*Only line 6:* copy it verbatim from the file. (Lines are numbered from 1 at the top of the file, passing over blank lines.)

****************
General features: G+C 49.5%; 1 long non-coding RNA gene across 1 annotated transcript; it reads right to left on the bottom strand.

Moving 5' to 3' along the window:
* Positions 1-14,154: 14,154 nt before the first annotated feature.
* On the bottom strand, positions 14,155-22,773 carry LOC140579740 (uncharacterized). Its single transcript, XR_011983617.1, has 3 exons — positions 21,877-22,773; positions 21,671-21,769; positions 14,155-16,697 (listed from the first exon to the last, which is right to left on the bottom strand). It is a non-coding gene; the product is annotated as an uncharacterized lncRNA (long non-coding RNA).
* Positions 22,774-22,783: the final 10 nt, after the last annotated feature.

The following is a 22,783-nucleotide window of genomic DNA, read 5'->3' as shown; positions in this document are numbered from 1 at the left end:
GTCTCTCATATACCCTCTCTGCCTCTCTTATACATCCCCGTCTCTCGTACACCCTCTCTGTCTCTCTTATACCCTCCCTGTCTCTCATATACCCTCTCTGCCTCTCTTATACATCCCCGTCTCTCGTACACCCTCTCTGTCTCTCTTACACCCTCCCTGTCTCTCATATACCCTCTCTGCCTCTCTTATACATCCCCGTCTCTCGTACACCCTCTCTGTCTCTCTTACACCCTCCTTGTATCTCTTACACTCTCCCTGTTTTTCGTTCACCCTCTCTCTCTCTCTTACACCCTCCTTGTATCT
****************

The following is a 22,783-nucleotide window of genomic DNA, read 5'->3' as shown; positions in this document are numbered from 1 at the left end: